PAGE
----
4 Steps To Achieve A Kanso Home

4 Steps To Achieve A Kanso Home

So far in our around the world home design series, we’ve shown you how to add a touch of Scandinavian style to your home and given you some pointers on how to improve your home’s feng shui.

Today’s post, the third in our series, sees us heading just under 2,000 miles east from the land of feng shui to Japan, where an all-the-rage interior design concept known as kanso is helping people achieve total zen.

Like both Scandi-style and feng shui, kanso is all about minimalism. In fact, the word kanso means ‘simplicity’ and it is one of the seven principles of zen, focussing on the flow and movement of energy within a space.

1. Eliminate everything non-essential

Kanso is a hoarder’s worst nightmare. That’s because, first and foremost, it calls for the elimination of everything non-essential. Now you may be thinking, what counts as non-essential? Well, basically anything that you can live without.

So, for example, consider selling, storing or donating to charity all those souvenirs you’ve accumulated from trips away and the knick-knacks you’ve bought on the spur of the moment over the years.

Keep only what you need – a bed, a table and a chair. You should even consider removing everything from your walls too if you really want to follow the kanso concept. By eliminating unnecessary clutter you’ll achieve a calmer and happier state of mind.

2. Embrace imperfections

Most people have got a feature in their homes that they are not 100% happy with. Maybe it’s an awkward nook, a wall that’s not asymmetrical or a small space that you just can’t decide what to do with.

Whatever it is, look to work with it and embrace it rather than fighting it. For example, you can look to soften sharp edges by introducing plants or have some customised storage made to mask asymmetric aspects.

3. Learn that things only last so long

To truly incorporate kanso into your life, you need to appreciate that things only last for so long. For example, we use a chair every day and it soon becomes our favourite chair. But one day said favourite chair will inevitably break or fall out of favour when a new alternative is purchased.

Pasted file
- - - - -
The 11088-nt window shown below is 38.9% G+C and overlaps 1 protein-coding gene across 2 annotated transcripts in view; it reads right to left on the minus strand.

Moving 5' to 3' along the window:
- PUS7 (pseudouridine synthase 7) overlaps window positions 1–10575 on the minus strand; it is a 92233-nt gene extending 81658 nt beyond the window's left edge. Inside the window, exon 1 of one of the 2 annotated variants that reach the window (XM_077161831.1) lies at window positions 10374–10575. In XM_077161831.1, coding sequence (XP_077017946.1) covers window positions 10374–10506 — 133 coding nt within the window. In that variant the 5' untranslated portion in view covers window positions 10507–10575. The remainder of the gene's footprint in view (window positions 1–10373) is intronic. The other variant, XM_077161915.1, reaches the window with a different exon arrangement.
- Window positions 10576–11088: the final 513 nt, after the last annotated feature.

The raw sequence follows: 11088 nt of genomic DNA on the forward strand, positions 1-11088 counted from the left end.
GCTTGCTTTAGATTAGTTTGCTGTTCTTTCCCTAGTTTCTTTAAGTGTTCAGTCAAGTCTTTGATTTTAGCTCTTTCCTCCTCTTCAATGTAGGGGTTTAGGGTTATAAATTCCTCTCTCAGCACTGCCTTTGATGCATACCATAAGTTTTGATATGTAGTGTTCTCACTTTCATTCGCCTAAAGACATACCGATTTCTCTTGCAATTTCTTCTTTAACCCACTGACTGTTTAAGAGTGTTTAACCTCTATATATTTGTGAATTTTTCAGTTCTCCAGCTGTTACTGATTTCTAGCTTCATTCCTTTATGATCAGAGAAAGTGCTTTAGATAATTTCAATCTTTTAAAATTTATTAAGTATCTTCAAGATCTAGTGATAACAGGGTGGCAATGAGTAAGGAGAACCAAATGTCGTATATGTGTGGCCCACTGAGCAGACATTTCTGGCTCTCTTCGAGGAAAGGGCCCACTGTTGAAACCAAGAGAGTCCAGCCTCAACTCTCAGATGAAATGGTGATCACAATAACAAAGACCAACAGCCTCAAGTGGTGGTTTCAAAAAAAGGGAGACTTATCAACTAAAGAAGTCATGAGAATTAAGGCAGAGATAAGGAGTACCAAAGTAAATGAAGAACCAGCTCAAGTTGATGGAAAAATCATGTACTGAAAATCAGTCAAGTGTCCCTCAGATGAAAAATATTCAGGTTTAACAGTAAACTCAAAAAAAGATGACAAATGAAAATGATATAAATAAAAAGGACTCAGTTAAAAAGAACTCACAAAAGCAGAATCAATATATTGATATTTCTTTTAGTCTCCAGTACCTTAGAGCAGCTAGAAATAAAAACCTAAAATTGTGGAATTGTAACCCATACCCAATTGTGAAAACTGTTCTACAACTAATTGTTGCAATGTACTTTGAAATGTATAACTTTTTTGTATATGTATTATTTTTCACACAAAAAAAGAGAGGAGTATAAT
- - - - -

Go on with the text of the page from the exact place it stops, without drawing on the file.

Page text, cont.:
The bottom line is that once you no longer need something anymore, you should look to remove it from your home. Wear and tear should serve as a reminder that things only last for so long.

4. Design with a purpose in mind

Do you regularly hold dinner parties and/or cook full family meals on a regular basis? Or are you more of a one-dish-wonder in the kitchen?

By committing to a purpose when you’re designing, you’ll be less likely to stuff your rooms with objects and items that simply aren’t needed. It will also mean that you get the most out of your room.

In the kitchen, that means more space for efficient appliances and intuitive storage, and less space for clutter. In an extension or renovation, it could mean planning ahead to design a space for an opening rooflight to introduce natural light and ventilation.

Is kanso for you?

Design concepts like kanso aren’t for everyone. For most people, following kanso to the letter would feel pretty extreme. Our advice is to take the ideas and elements you like and use them in a way that works for you.

Don’t strive to create a kanso-inspired home that’s fit for Instagram or Pinterest if it’s not something you feel comfortable doing.

If you’re looking for another way to add a bit more zen to your home, you should consider allowing as much natural light as possible to enter it. Natural light helps introduce tranquillity and optimises the space in your home, and what better way to afford more natural light than with a rooflight.

Are you considering buying a rooflight or roof lantern for your home? If you are, call Roof Maker on 0116 269 6297. Our rooflight experts will help you to choose the right solution for your needs.